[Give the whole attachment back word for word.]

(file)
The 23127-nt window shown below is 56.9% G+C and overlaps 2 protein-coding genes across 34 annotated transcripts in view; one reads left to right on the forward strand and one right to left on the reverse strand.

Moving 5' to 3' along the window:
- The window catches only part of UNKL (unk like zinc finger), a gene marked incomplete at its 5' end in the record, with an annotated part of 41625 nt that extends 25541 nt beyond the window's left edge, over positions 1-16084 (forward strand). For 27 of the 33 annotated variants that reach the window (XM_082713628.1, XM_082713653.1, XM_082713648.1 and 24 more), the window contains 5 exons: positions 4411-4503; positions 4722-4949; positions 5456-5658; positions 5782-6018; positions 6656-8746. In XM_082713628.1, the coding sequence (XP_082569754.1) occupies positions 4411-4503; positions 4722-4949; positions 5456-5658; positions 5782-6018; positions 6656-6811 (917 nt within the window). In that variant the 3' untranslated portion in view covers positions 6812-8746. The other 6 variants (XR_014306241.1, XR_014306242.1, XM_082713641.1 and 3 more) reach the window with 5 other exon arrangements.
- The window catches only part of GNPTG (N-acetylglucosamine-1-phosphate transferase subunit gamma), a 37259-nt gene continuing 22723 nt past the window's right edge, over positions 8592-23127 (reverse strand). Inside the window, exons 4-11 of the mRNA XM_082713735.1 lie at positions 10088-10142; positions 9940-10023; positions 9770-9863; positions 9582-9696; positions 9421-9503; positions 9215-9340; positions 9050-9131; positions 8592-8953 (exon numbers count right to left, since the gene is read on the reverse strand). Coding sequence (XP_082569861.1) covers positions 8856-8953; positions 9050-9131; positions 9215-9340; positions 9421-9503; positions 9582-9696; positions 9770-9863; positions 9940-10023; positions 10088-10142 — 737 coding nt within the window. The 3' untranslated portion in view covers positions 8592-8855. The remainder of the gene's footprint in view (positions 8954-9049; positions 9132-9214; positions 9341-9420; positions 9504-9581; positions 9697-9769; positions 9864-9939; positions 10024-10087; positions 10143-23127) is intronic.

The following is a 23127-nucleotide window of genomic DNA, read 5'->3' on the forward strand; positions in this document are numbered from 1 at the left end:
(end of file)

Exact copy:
The 23127-nt window shown below is 56.9% G+C and overlaps 2 protein-coding genes across 34 annotated transcripts in view; one reads left to right on the forward strand and one right to left on the reverse strand.

Moving 5' to 3' along the window:
- The window catches only part of UNKL (unk like zinc finger), a gene marked incomplete at its 5' end in the record, with an annotated part of 41625 nt that extends 25541 nt beyond the window's left edge, over positions 1-16084 (forward strand). For 27 of the 33 annotated variants that reach the window (XM_082713628.1, XM_082713653.1, XM_082713648.1 and 24 more), the window contains 5 exons: positions 4411-4503; positions 4722-4949; positions 5456-5658; positions 5782-6018; positions 6656-8746. In XM_082713628.1, the coding sequence (XP_082569754.1) occupies positions 4411-4503; positions 4722-4949; positions 5456-5658; positions 5782-6018; positions 6656-6811 (917 nt within the window). In that variant the 3' untranslated portion in view covers positions 6812-8746. The other 6 variants (XR_014306241.1, XR_014306242.1, XM_082713641.1 and 3 more) reach the window with 5 other exon arrangements.
- The window catches only part of GNPTG (N-acetylglucosamine-1-phosphate transferase subunit gamma), a 37259-nt gene continuing 22723 nt past the window's right edge, over positions 8592-23127 (reverse strand). Inside the window, exons 4-11 of the mRNA XM_082713735.1 lie at positions 10088-10142; positions 9940-10023; positions 9770-9863; positions 9582-9696; positions 9421-9503; positions 9215-9340; positions 9050-9131; positions 8592-8953 (exon numbers count right to left, since the gene is read on the reverse strand). Coding sequence (XP_082569861.1) covers positions 8856-8953; positions 9050-9131; positions 9215-9340; positions 9421-9503; positions 9582-9696; positions 9770-9863; positions 9940-10023; positions 10088-10142 — 737 coding nt within the window. The 3' untranslated portion in view covers positions 8592-8855. The remainder of the gene's footprint in view (positions 8954-9049; positions 9132-9214; positions 9341-9420; positions 9504-9581; positions 9697-9769; positions 9864-9939; positions 10024-10087; positions 10143-23127) is intronic.

The following is a 23127-nucleotide window of genomic DNA, read 5'->3' on the forward strand; positions in this document are numbered from 1 at the left end: